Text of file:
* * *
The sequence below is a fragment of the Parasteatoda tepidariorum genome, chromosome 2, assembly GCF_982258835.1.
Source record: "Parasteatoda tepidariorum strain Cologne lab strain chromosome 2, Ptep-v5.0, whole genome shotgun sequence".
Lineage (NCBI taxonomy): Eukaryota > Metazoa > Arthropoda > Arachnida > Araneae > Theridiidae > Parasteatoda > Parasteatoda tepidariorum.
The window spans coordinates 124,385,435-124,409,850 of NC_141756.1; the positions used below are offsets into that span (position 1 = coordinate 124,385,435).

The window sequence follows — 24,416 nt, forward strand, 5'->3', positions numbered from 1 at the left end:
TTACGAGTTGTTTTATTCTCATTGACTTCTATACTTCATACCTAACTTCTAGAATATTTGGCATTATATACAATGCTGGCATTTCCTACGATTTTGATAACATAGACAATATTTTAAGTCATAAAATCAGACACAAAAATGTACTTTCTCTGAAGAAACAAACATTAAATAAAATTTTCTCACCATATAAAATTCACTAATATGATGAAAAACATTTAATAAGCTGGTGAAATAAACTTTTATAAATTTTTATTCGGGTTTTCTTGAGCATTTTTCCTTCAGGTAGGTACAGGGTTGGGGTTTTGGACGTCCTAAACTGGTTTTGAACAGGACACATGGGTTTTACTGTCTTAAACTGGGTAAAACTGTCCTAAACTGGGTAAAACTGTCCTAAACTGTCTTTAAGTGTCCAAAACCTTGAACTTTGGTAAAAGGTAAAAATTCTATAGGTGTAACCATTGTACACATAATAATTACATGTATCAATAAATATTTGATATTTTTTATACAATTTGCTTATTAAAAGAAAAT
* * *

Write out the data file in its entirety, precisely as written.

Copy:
The sequence below is a fragment of the Parasteatoda tepidariorum genome, chromosome 2, assembly GCF_982258835.1.
Source record: "Parasteatoda tepidariorum strain Cologne lab strain chromosome 2, Ptep-v5.0, whole genome shotgun sequence".
Lineage (NCBI taxonomy): Eukaryota > Metazoa > Arthropoda > Arachnida > Araneae > Theridiidae > Parasteatoda > Parasteatoda tepidariorum.
The window spans coordinates 124,385,435-124,409,850 of NC_141756.1; the positions used below are offsets into that span (position 1 = coordinate 124,385,435).

The window sequence follows — 24,416 nt, forward strand, 5'->3', positions numbered from 1 at the left end:
TTACGAGTTGTTTTATTCTCATTGACTTCTATACTTCATACCTAACTTCTAGAATATTTGGCATTATATACAATGCTGGCATTTCCTACGATTTTGATAACATAGACAATATTTTAAGTCATAAAATCAGACACAAAAATGTACTTTCTCTGAAGAAACAAACATTAAATAAAATTTTCTCACCATATAAAATTCACTAATATGATGAAAAACATTTAATAAGCTGGTGAAATAAACTTTTATAAATTTTTATTCGGGTTTTCTTGAGCATTTTTCCTTCAGGTAGGTACAGGGTTGGGGTTTTGGACGTCCTAAACTGGTTTTGAACAGGACACATGGGTTTTACTGTCTTAAACTGGGTAAAACTGTCCTAAACTGGGTAAAACTGTCCTAAACTGTCTTTAAGTGTCCAAAACCTTGAACTTTGGTAAAAGGTAAAAATTCTATAGGTGTAACCATTGTACACATAATAATTACATGTATCAATAAATATTTGATATTTTTTATACAATTTGCTTATTAAAAGAAAAT